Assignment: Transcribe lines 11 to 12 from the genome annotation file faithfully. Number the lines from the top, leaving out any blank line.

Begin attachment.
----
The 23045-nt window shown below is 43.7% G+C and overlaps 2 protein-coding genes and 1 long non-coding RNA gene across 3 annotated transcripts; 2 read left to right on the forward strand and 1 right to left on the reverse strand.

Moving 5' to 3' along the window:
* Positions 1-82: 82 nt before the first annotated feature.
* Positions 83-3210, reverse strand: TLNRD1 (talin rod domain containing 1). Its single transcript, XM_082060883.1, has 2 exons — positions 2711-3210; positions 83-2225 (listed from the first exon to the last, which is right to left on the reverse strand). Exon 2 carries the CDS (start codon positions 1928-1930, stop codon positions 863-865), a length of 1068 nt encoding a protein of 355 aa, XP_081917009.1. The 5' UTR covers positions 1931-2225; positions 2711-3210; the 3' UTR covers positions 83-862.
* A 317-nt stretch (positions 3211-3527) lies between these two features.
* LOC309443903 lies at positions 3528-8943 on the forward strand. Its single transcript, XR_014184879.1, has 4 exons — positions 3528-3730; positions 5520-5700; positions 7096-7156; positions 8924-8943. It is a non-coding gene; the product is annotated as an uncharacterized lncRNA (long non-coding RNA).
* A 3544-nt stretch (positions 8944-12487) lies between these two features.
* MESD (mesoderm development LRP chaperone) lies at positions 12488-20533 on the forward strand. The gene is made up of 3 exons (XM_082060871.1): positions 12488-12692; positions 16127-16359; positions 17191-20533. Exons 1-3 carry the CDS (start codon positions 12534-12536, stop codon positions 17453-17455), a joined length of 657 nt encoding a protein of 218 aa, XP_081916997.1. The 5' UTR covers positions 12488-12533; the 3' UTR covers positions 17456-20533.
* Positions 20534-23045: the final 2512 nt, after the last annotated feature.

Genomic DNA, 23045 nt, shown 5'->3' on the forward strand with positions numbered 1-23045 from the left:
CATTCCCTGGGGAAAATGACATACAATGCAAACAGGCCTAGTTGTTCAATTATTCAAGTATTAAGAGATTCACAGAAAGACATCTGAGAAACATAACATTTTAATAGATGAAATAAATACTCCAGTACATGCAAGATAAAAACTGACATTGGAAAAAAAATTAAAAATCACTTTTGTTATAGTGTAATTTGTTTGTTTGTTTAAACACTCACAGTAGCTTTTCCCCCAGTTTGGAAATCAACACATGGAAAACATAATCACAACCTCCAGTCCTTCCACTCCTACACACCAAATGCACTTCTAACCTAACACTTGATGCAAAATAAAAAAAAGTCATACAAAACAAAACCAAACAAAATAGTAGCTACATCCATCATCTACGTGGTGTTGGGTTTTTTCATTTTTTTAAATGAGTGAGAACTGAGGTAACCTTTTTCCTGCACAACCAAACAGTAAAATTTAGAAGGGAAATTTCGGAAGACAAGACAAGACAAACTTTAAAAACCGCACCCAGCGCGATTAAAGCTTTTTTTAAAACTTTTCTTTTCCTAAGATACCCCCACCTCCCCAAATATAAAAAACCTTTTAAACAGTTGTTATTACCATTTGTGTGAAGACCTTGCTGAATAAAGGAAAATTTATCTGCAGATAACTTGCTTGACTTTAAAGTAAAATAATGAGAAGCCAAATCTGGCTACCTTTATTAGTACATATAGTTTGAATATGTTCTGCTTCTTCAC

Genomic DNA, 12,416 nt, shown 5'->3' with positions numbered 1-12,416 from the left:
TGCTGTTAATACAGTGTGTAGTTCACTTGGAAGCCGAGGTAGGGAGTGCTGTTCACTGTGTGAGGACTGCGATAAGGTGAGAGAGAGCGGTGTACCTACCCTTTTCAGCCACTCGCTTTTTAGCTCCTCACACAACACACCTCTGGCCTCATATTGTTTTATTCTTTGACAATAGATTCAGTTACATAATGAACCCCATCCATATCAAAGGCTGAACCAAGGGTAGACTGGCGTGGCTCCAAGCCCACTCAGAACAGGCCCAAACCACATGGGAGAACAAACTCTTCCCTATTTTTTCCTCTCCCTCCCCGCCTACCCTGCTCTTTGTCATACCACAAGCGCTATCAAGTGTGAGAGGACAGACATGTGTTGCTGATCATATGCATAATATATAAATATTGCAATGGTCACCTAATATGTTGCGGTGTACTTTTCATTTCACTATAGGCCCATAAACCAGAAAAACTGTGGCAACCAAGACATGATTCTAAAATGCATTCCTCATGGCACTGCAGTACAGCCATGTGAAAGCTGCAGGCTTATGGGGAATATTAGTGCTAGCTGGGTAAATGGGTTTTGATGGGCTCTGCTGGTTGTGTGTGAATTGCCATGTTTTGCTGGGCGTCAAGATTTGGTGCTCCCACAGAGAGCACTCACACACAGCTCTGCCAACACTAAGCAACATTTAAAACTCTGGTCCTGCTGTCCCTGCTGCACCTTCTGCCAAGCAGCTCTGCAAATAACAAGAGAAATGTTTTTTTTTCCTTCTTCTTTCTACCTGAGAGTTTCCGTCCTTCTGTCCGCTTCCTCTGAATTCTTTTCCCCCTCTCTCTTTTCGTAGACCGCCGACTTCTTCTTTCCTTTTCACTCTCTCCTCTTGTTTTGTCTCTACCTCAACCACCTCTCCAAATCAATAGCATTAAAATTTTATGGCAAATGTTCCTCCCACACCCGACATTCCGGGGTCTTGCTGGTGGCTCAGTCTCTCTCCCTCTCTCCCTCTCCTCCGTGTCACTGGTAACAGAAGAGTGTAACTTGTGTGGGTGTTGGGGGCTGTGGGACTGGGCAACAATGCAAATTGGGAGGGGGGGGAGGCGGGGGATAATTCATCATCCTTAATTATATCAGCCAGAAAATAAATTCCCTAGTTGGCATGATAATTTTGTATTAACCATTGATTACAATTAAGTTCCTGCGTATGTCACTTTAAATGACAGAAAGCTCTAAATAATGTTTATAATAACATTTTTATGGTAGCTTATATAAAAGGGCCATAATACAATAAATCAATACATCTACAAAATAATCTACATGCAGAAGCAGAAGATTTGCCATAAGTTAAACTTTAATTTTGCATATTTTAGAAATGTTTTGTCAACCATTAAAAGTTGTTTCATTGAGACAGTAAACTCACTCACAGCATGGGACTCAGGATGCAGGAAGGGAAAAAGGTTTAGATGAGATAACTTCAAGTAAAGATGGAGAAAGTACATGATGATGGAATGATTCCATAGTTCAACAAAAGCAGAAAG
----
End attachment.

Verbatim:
CATTCCCTGGGGAAAATGACATACAATGCAAACAGGCCTAGTTGTTCAATTATTCAAGTATTAAGAGATTCACAGAAAGACATCTGAGAAACATAACATTTTAATAGATGAAATAAATACTCCAGTACATGCAAGATAAAAACTGACATTGGAAAAAAAATTAAAAATCACTTTTGTTATAGTGTAATTTGTTTGTTTGTTTAAACACTCACAGTAGCTTTTCCCCCAGTTTGGAAATCAACACATGGAAAACATAATCACAACCTCCAGTCCTTCCACTCCTACACACCAAATGCACTTCTAACCTAACACTTGATGCAAAATAAAAAAAAGTCATACAAAACAAAACCAAACAAAATAGTAGCTACATCCATCATCTACGTGGTGTTGGGTTTTTTCATTTTTTTAAATGAGTGAGAACTGAGGTAACCTTTTTCCTGCACAACCAAACAGTAAAATTTAGAAGGGAAATTTCGGAAGACAAGACAAGACAAACTTTAAAAACCGCACCCAGCGCGATTAAAGCTTTTTTTAAAACTTTTCTTTTCCTAAGATACCCCCACCTCCCCAAATATAAAAAACCTTTTAAACAGTTGTTATTACCATTTGTGTGAAGACCTTGCTGAATAAAGGAAAATTTATCTGCAGATAACTTGCTTGACTTTAAAGTAAAATAATGAGAAGCCAAATCTGGCTACCTTTATTAGTACATATAGTTTGAATATGTTCTGCTTCTTCAC

Genomic DNA, 12,416 nt, shown 5'->3' with positions numbered 1-12,416 from the left: